Wolf Creek


Laura Clifford of Reeling Reviews
Laura Clifford 
Wolf Creek

Wolf Creek
Wolf Creek
Robin Clifford of Reeling Reviews
Robin Clifford 

'That's not a knife.  This is a knife.' 

Laura:
It's the end of a vacation on the shores of Western Australia.  Ben Mitchell (Nathan Phillips) has met two lovely English girls, Liz (Cassandra Magrath, "Hotel de Love") and Kristy (Kestie Morassi, "Darkness Falls"), interested in touring the Outback with him on the long drive back east.  But one stop proves a horrible fate for all three when they meet a stranger at "Wolf Creek."

Writer/director Greg McLean's feature debut showcases a strong talent for filmmaking, if not originality.  While "Wolf Creek" is loosely based on Australia's "Backpacker Murders," its debt to the hugely influential "Texas Chainsaw Massacre" is obvious.  Still, this is a gritty flick that must be giving Australia's Outback tourism industry a bad case of heartburn.

To his credit, McLean takes the time to let us get to know his characters.  Ben's a charmer impatient to get on the road with his $1500 used car and wrestling with his attraction to Liz (he's got a girlfriend back home).  Kristy's happy to gently facilitate matchmaking. The trio are easy traveling companions, enjoying laughs on their limited budgets.  The first foreshadowings of a dreadful fate are twofold.  Ben delights in regaling the girls with stories about cars losing power in the middle of nowhere when UFOs are sighted.  When they stop for gas at Emu Creek, the locals make creepy sexual threats toward the girls and Ben chooses flight as defense.

Things look up again when they arrive at their most anticipated destination, Wolf Creek, a desolate place where a meteor once hit the earth and left an awe-inspiring crater.  When they get ready to leave, though, their car is dead (as are their watches).  A stranger appears out of nowhere.  Mick Taylor (John Jarratt, "Picnic at Hanging Rock," "The Chant of Jimmie Blacksmith") is their very own Crocodile Dundee, an Outback hunter who diagnoses their trouble and offers to tow them back to his camp - in the opposite direction from the nearest town.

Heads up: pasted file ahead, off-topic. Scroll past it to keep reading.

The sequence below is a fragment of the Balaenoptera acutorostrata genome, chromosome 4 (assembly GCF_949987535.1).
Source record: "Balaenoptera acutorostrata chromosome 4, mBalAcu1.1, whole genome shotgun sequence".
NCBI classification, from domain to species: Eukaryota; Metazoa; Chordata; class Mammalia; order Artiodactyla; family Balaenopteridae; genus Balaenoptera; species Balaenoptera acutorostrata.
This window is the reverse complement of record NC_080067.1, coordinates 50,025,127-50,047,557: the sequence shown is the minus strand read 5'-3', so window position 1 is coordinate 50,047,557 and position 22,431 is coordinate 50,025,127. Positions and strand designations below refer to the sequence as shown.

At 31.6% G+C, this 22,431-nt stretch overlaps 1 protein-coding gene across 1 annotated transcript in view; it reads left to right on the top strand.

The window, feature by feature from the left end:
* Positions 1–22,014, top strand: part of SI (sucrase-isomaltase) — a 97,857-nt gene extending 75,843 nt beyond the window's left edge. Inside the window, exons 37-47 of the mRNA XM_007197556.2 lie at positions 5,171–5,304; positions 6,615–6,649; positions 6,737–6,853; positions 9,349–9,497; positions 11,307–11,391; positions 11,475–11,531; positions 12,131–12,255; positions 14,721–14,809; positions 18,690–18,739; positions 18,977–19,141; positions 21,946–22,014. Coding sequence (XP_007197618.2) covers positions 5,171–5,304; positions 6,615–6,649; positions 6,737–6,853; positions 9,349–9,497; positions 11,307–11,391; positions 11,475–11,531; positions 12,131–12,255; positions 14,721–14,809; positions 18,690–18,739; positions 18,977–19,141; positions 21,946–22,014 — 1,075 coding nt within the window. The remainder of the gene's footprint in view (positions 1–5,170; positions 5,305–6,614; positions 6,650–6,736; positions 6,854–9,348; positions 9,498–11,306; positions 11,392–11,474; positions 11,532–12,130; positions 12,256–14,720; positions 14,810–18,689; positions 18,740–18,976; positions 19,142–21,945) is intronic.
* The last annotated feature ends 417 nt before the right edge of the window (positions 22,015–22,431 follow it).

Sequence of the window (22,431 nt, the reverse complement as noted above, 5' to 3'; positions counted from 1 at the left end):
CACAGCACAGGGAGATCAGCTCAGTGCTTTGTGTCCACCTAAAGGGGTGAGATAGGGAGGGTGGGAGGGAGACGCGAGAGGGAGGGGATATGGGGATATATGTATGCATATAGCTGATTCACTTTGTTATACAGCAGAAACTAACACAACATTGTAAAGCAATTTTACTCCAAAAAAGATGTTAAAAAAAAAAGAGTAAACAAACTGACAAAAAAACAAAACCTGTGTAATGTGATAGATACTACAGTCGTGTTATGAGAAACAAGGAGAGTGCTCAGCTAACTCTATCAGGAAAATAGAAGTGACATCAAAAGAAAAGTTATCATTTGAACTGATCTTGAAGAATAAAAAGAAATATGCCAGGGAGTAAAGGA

And so, like "Texas Chainsaw," we have a group of young people traveling to a destination that will prove evil.  Their vehicle is shown low in the frame of a vast horizon which shimmers with heat.  There's the creepy stop at a gas station where they unknowingly cross paths with their destiny and a colorful local who rejects the modern way of dispatching animals for the good old, more savage days.  There's even the graveyard of cars and belongings of former victims and a solar eclipse.  McLean does achieve a very original moment of horror with what will be the film's most remembered scene, the 'head on a stick,' a bit of Vietnam era torture that would make a mere noggin on a pike seem like a relief.

McLean's direction is solid, but his plotting often doesn't hold water.  Too many times he falls back on the groan-inducing cliches of having victims overwhelm their tormentor then fail to finish the job, or warping time and space to his bogieman's advantage.  These problems are particularly troublesome as they are so unnecessary and McLean really does know how to instill despair with a cyclical offering of hope snatched away. He also gets better than average performances from his actors for this genre.  Cassandra Magrath stands out among the victims as a gutsy heroine.  Jarratt will long be remembered as one of cinema's most terrifying monsters, a humorous character who gradually leaks his disturbing agenda.  The film short shrifts Phillips's character by shifting focus away from him for long periods, then featuring him in an intriguing yet overly abrupt finale.

The HDTV shot film makes the heat and dust palpable and special effects are limited but effective ('She was good for months... until she lost her head').  Composer François Tétaz goes for something aurally different by using classical strings, but while it doesn't distract, it doesn't really work either.

"Wolf Creek" is not ground-breaking horror, by any means, but it heralds the arrival of a talented new filmmaker who knows how to make the most of location.  Good Samaritans may never get to ply their trade again.

B-

Robin:
Robin's review coming soon.
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